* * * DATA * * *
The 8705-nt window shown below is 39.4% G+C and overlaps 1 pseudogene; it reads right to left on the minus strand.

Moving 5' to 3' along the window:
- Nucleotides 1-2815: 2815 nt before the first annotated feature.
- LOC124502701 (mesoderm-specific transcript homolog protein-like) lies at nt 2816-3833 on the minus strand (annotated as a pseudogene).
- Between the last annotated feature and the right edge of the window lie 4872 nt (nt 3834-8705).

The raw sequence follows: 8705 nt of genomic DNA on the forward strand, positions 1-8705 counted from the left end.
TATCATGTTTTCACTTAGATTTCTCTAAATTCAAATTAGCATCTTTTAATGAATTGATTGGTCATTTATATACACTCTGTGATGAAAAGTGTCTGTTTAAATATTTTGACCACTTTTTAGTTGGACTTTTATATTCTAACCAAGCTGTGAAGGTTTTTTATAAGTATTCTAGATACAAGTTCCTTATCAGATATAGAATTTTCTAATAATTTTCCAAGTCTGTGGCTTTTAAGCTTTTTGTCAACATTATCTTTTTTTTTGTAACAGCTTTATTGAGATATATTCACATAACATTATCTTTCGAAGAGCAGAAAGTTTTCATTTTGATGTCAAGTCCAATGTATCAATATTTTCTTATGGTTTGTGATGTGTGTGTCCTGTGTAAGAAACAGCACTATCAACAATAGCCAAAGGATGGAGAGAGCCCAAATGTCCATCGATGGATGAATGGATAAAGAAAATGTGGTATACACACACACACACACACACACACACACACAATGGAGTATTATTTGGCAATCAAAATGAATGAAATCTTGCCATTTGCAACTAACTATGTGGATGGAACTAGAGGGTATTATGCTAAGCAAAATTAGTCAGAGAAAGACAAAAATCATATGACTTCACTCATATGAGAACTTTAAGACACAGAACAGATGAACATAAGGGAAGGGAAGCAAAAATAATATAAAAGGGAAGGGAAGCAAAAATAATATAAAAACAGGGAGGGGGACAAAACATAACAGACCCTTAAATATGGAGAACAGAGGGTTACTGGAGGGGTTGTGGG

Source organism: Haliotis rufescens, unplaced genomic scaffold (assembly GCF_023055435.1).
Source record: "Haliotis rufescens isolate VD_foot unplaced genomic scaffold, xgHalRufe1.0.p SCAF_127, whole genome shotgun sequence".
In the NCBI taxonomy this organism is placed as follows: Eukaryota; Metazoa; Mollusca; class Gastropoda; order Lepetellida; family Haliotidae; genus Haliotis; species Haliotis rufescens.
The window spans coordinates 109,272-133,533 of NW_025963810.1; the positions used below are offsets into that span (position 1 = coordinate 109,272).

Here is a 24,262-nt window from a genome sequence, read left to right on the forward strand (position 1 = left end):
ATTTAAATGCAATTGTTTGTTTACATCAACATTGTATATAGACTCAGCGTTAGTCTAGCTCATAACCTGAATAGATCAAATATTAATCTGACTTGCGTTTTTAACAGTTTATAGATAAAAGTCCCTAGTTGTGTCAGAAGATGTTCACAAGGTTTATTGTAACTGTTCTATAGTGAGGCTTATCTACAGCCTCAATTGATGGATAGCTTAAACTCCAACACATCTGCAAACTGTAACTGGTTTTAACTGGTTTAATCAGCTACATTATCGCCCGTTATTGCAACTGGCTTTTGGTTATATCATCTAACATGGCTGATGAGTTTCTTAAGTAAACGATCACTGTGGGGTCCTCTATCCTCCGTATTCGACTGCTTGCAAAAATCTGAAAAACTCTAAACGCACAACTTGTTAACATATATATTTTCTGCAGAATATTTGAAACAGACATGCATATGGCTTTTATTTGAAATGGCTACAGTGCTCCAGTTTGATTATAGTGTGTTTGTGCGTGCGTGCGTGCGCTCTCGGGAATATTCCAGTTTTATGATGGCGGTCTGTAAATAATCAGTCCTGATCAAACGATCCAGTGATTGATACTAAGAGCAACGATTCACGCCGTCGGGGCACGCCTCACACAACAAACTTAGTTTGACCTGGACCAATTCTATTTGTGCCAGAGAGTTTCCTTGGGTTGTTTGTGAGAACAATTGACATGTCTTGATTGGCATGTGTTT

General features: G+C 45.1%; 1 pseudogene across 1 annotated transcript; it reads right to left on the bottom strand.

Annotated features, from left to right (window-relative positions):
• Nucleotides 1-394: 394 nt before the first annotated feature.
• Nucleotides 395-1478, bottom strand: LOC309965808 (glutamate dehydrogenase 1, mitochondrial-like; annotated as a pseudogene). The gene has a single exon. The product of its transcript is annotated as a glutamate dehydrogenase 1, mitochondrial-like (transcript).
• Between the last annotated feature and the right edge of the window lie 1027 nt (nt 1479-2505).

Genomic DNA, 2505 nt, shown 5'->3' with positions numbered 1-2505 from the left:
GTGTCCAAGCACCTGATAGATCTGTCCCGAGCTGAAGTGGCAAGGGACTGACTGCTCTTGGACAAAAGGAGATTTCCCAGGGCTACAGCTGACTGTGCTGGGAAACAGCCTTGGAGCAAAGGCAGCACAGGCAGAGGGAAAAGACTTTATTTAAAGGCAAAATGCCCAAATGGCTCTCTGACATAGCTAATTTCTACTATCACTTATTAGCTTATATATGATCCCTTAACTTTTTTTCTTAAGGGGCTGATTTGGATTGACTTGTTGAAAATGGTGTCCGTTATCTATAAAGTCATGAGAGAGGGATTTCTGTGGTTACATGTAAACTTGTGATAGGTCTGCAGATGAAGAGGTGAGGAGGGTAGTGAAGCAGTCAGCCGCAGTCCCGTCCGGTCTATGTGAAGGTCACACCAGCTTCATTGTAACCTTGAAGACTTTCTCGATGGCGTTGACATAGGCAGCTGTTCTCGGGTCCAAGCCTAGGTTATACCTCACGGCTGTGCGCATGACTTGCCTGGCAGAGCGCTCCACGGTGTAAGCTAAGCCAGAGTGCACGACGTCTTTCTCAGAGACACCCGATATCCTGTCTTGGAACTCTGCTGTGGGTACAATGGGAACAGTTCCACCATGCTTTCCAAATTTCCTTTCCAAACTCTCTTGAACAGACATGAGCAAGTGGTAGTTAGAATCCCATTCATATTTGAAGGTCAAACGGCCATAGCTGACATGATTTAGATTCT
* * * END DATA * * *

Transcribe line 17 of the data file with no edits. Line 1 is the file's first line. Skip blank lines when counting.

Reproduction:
• Nucleotides 395-1478, bottom strand: LOC309965808 (glutamate dehydrogenase 1, mitochondrial-like; annotated as a pseudogene). The gene has a single exon. The product of its transcript is annotated as a glutamate dehydrogenase 1, mitochondrial-like (transcript).